As I write this, it is the eve of Halloween but the scariest thought is that Christmas is a mere 8 weeks away! Luckily, the arrival of Christmas brings with it the season for dinner suits once more. This means having an excuse to dress to the nines and do our best Sean Connery impressions in the mirror. The difference is, of course, that Sean Connery knew exactly what he was doing with his dinner suit.
Luckily, you have this handy blog to guide you through the maze of faux pas that dinner suit season brings with it.
Where it started
Dinner suits were first invented by Henry Pool of Savile row in 1886. The then Prince of Wales requested that his tailor make him a short tail-coat to be worn at formal dinners. He felt that his everyday lounge suits were too informal for such events, while tail-coats he saw as too formal – besides the tails were an awful nuisance whist seated or dancing. The original dinner suit was cut from midnight blue mohair, as the cloth had a slight shine and appeared black in low light whilst appearing blue in the day.
Though a midnight blue was the first type of dinner suit, black became a more popular option, which is why most dinner suits seen today are black. This being said, many celebrities have popularised the idea of different coloured and textured dinner suits. While this experimentation is great if you are a celebrity, arriving to a black tie event in a red jacquard dinner suit may raise more than a few eyebrows and could even leave you thrown out in the cold!
A dinner suit should look immaculate. All lines should be clean and interrupted. Even if every other rule in the book is followed, an ill-fitting dinner suit will look awful. Unless you are incredibly lucky and find a hire or off-the-peg suit that fits – go bespoke. You will have the suit for many-many years and it will fit perfectly every single time.
There are a few basic ideas behind the dinner suit that should be followed to keep a dinner suit, a dinner suit. Such as…
– For a dinner suit there are two options for your lapel, these options are shawl or peak. Shawl lapels are only seen on dinner suits and smoking jackets, as these are very formal garments. A peak lapel is also very formal and so is perfectly acceptable on a dinner suits. Notch lapels are the least formal lapel and so should be saved for day-to-day lounge suits. Whichever lapel you chose, it should always be in satin.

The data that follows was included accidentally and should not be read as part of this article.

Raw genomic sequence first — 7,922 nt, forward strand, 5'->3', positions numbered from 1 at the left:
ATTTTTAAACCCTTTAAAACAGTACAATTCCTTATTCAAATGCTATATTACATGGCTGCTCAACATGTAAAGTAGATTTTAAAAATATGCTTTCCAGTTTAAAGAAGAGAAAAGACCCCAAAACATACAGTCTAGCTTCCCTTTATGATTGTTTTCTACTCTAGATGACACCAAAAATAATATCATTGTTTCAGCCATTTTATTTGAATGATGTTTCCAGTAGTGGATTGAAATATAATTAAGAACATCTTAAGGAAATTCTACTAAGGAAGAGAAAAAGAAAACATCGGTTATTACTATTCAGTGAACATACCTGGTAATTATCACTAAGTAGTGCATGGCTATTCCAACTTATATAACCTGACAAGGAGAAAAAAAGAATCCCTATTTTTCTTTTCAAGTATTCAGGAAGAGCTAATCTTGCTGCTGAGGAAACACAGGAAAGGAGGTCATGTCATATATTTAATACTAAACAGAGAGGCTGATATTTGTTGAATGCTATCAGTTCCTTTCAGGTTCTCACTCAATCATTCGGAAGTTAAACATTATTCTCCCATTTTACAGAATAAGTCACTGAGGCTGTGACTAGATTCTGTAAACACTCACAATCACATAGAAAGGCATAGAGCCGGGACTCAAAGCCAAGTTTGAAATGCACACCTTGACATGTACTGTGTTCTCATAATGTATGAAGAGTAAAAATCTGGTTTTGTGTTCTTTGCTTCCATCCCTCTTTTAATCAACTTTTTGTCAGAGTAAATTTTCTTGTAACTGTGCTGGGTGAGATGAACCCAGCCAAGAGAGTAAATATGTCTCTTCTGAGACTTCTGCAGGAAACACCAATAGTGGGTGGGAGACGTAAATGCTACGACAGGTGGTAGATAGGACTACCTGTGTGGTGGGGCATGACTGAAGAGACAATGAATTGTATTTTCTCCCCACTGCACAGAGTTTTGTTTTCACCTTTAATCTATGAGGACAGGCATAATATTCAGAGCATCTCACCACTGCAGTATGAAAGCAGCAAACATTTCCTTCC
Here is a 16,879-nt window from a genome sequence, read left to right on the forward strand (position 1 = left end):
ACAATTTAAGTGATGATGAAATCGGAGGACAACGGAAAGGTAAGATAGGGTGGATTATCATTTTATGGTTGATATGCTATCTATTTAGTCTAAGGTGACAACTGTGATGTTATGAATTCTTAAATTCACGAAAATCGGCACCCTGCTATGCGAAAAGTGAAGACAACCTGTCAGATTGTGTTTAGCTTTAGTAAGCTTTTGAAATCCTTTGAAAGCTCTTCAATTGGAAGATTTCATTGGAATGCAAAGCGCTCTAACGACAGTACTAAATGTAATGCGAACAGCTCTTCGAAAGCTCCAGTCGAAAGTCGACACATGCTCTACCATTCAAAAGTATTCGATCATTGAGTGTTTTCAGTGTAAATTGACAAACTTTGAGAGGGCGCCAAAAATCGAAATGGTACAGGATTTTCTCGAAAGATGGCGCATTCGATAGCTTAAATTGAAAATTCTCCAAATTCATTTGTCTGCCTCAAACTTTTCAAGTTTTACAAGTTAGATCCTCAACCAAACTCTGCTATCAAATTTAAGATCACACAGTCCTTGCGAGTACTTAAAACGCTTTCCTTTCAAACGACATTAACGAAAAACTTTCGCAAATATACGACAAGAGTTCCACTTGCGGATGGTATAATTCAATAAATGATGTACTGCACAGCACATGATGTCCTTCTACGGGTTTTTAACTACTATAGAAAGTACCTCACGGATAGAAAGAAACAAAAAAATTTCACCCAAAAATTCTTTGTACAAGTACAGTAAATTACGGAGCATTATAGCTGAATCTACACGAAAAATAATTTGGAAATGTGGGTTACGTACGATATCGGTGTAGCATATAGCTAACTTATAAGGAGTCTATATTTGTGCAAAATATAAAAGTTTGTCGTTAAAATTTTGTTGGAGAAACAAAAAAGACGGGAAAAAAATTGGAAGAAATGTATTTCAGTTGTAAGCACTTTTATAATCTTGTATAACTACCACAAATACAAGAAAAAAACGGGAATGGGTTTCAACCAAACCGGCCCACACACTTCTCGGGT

– A dinner suit should always have Jetted pockets in satin to match the lapels. Flap pockets and patch pockets both created unwanted bulk – a dinner suit is very formal and so should have as little detail as possible.
– Dinner suits used to always be single breasted with only one button. This button should be kept fastened at all times. The addition of a second button (which should never be fastened) creates extra unnessesary detail which is to be avoided – if its single breasted it should only ever have one button. This button (and the cuff buttons) should be cloth coloured to match the suit, again helping blend it into the suit and remove unnecessary detail.
Some dinner suits in the modern age are double breasted. When this is the case, as long as the rest of the previous rules are followed it is still perfectly acceptable at a black tie event. However, if you are following the theme here, the less buttons on the garment the cleaner the look is. By that rule, a 2x2 double-breasted garment will be smarter to look at than a 3x2 double-breasted.
– On a British lounge suit you will likely find two vents on the back of the jacket. These allow for movement and comfort when the suit is worn all day. Dinner suits on the other hand do not need this added movement; their only function is to make the wearer look immaculate. It is for this reason that a true dinner suit should have no vents. No vents mean the jacket will remain stiff with little movement, reducing the risk of creasing and as it is worn only one or two evenings a year, you needn’t concern yourself with comfort.
– The trousers can be pleated or flat fronted, depending on the wearers taste but must always have a plain hem (to reduce detail) and a satin band running down the outer seam to match the lapels and pockets. Some people will choose to have the trouser high waisted to prevent the white triangle of shirt showing between jacket and trouser – with the triangle gone there is no need to wear a cumberbund or waistcoat.